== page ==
McCain: If we leave now, we'll be back

The president's emissaries return to the Hill to sell his escalation.

By Tim Grieve
Published January 12, 2007 3:22PM (EST)

Defense Secretary Robert Gates and Joint Chiefs of Staff chairman Peter Pace are testifying before the Senate Armed Services Committee this morning, and they're getting a slightly warmer welcome than the president's emissaries did yesterday. The reason: There's a fairly high concentration of hawks on the Armed Services Committee.

At the top of that list is the ranking Republican, John McCain. The Arizona senator has long said that Bush should send more troops to Iraq, and he praised the president this morning for finally deciding to do so. He said that an escalation is "the best chance for success" in Iraq and that the Iraqi government cannot take the political steps it must take until it has "a monopoly on the legitimate use of force."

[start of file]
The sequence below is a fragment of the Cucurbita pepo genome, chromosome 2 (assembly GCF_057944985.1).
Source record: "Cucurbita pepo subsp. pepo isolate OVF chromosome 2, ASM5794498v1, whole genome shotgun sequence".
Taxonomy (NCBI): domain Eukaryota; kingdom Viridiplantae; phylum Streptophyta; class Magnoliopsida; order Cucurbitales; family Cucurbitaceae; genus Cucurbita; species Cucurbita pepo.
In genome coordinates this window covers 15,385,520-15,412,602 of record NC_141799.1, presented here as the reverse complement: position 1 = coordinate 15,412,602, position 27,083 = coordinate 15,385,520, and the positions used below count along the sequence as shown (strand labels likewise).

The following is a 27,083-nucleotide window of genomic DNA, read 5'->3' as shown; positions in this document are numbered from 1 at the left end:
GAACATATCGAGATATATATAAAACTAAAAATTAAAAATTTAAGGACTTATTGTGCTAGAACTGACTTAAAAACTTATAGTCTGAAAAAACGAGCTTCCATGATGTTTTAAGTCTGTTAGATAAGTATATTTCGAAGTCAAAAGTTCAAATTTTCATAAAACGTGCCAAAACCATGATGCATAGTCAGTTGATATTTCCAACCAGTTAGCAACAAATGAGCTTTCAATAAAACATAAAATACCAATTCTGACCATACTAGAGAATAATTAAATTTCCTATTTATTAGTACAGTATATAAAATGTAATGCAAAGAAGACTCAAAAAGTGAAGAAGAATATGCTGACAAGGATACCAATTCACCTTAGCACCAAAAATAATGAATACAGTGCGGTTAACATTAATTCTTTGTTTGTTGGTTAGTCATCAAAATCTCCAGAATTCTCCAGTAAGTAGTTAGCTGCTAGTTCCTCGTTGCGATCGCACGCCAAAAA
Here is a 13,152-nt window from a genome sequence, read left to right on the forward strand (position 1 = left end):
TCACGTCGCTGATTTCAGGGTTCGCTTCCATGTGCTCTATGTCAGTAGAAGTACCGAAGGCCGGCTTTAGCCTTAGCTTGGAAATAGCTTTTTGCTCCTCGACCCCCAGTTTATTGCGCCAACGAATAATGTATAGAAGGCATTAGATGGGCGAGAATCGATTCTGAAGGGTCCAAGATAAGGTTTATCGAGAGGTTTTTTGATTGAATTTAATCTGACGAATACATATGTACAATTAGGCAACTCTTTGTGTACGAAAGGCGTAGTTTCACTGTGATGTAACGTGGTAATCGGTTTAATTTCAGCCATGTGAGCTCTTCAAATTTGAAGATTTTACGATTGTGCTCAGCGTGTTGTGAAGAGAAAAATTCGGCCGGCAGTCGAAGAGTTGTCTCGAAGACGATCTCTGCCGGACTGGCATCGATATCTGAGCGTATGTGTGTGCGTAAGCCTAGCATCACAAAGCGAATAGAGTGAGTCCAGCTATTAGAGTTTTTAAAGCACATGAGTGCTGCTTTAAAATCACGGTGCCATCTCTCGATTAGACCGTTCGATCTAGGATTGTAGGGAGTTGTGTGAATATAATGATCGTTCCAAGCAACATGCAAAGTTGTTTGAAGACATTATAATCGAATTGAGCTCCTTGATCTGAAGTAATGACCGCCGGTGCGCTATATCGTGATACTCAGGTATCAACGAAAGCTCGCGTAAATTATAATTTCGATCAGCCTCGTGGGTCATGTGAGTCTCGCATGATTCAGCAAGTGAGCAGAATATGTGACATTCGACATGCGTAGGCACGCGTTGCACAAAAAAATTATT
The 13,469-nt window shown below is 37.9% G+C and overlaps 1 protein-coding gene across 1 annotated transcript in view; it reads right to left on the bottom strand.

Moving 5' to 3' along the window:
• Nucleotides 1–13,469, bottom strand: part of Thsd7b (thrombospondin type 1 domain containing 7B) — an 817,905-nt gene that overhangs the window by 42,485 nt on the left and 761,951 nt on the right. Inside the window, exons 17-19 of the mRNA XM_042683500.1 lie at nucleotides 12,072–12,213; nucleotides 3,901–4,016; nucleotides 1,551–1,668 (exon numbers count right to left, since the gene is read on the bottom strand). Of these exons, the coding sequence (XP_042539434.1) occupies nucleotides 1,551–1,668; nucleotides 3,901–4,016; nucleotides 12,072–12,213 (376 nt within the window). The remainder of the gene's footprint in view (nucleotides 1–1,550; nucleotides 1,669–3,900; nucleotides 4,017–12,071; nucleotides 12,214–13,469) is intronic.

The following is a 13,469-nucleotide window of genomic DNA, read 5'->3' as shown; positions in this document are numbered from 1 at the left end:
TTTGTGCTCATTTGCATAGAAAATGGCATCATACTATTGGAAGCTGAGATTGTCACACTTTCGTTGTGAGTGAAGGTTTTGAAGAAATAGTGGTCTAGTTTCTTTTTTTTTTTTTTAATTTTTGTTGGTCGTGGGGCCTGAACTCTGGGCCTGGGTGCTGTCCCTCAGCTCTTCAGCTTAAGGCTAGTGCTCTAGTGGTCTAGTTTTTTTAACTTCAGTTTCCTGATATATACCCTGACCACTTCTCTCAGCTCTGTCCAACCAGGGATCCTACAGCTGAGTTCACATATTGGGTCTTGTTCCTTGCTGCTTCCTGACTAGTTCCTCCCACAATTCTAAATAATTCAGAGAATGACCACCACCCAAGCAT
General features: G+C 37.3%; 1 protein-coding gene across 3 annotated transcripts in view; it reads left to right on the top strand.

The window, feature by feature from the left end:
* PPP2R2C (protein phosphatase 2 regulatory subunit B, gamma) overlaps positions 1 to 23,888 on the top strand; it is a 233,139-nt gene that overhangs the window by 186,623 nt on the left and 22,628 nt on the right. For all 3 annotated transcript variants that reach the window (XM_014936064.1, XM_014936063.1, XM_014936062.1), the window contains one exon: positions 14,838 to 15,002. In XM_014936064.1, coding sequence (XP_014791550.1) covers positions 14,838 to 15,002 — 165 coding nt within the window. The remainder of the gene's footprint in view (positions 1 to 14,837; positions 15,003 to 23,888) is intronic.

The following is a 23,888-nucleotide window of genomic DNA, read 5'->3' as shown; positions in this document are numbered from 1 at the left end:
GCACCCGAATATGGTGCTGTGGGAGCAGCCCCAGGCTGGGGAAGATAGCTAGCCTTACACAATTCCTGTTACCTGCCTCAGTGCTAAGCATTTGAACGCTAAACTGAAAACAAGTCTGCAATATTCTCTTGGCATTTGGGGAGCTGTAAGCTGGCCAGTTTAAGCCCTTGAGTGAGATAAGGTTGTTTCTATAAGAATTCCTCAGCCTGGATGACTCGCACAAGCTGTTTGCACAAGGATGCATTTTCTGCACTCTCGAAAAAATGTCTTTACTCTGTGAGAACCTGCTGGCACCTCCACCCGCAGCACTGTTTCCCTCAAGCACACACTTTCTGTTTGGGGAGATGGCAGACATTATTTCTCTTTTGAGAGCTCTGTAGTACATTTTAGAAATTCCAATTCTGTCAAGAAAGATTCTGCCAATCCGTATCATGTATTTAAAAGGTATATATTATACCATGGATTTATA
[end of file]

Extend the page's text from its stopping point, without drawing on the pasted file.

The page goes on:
Still, McCain made it clear that Bush's plan provides only a "fighting chance" for success, and he signaled that he is not yet sure that Bush is sending enough additional troops. It would be "far better" to send too many troops to Iraq than to "suffer once again the tragic consequences" of sending too few.

McCain said that those who support a phased withdrawal from Iraq have a responsibility to say what they think will happen next: More involvement by Syria and Iran? A "wider haven" for terrorists? A "humanitarian catastrophe"?

"If we walk away from Iraq," he said, "we'll be back."


Tim Grieve

Tim Grieve is a senior writer and the author of Salon's War Room blog.

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